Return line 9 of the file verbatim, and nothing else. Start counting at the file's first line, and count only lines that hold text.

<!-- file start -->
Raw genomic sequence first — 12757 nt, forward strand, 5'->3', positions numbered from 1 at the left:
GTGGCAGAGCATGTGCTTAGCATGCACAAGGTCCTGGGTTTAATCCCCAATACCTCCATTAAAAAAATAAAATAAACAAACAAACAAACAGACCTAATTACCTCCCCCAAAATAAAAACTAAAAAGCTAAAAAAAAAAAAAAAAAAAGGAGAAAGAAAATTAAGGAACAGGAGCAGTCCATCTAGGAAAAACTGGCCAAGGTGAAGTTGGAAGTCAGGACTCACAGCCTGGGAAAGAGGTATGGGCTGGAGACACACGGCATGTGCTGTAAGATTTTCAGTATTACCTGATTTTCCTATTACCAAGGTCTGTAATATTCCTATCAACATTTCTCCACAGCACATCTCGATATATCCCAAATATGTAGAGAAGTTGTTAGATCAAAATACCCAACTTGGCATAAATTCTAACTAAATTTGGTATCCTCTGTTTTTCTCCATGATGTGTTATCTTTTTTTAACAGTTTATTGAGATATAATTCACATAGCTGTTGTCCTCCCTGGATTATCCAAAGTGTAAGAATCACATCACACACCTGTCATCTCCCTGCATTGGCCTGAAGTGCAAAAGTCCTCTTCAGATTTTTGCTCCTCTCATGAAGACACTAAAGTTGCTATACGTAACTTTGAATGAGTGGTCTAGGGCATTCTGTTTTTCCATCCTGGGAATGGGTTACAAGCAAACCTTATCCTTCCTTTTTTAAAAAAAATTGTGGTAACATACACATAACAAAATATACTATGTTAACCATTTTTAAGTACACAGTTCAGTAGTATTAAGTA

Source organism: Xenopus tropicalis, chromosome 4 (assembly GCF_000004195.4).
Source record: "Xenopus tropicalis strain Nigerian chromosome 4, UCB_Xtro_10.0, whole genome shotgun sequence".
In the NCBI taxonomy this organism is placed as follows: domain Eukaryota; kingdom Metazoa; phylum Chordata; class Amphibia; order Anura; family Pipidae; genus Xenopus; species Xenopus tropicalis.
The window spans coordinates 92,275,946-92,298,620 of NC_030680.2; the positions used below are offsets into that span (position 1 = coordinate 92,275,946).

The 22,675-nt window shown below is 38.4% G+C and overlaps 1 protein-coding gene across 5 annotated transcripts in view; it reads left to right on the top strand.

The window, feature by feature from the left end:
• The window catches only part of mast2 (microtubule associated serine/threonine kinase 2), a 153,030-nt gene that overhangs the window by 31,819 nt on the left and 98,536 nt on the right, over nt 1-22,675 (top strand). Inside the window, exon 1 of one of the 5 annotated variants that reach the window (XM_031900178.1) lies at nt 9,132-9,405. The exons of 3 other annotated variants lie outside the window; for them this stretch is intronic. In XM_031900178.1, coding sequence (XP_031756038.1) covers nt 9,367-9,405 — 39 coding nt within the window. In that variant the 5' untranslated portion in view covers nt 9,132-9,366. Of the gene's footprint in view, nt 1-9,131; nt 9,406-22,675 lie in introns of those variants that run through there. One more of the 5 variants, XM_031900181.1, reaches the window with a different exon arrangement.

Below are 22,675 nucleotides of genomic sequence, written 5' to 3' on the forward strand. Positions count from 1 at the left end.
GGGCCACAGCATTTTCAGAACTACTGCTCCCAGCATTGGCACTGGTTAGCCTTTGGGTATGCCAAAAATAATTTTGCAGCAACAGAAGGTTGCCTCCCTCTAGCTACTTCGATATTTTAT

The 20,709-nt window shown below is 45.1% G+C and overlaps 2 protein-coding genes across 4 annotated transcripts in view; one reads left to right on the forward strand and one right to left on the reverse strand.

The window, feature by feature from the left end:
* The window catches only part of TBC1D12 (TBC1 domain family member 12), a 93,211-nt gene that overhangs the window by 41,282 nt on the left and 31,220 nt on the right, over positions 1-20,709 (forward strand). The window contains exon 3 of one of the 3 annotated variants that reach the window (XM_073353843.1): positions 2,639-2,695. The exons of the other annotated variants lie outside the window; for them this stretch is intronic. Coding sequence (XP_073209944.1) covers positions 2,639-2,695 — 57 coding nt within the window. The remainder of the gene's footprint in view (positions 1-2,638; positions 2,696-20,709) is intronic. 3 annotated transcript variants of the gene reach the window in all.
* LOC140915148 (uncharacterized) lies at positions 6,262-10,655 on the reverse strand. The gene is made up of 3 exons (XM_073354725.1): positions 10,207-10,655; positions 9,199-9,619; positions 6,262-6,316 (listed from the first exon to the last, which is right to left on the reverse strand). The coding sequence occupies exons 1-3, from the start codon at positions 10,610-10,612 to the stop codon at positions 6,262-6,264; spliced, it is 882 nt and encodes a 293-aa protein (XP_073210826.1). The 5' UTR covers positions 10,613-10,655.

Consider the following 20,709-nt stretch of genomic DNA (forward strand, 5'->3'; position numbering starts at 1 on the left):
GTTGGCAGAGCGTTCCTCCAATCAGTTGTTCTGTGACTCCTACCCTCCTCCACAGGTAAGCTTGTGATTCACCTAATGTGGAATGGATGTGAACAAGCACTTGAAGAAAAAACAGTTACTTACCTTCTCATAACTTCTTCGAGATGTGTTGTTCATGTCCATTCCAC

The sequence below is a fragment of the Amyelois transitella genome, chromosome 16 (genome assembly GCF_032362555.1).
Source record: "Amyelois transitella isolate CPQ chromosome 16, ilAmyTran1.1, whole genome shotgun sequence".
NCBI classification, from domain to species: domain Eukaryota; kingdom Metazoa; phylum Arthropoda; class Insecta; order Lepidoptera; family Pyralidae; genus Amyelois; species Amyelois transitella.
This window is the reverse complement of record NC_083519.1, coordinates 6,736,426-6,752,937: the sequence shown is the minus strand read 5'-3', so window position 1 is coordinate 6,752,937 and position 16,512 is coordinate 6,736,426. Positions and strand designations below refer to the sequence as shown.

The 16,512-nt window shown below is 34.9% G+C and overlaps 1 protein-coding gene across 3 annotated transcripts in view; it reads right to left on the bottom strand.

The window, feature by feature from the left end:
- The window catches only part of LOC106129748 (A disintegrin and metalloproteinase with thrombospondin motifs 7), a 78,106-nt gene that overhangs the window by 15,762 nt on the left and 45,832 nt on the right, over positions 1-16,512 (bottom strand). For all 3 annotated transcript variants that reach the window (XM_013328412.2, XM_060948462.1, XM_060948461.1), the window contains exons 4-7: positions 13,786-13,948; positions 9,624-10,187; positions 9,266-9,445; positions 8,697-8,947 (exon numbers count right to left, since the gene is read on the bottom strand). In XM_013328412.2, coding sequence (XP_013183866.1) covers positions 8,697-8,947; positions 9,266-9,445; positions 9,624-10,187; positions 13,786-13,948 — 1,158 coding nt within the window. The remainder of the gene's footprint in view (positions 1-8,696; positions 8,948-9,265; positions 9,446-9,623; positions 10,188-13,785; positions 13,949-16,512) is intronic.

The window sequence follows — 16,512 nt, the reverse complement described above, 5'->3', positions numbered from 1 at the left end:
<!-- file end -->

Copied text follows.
• The window catches only part of mast2 (microtubule associated serine/threonine kinase 2), a 153,030-nt gene that overhangs the window by 31,819 nt on the left and 98,536 nt on the right, over nt 1-22,675 (top strand). Inside the window, exon 1 of one of the 5 annotated variants that reach the window (XM_031900178.1) lies at nt 9,132-9,405. The exons of 3 other annotated variants lie outside the window; for them this stretch is intronic. In XM_031900178.1, coding sequence (XP_031756038.1) covers nt 9,367-9,405 — 39 coding nt within the window. In that variant the 5' untranslated portion in view covers nt 9,132-9,366. Of the gene's footprint in view, nt 1-9,131; nt 9,406-22,675 lie in introns of those variants that run through there. One more of the 5 variants, XM_031900181.1, reaches the window with a different exon arrangement.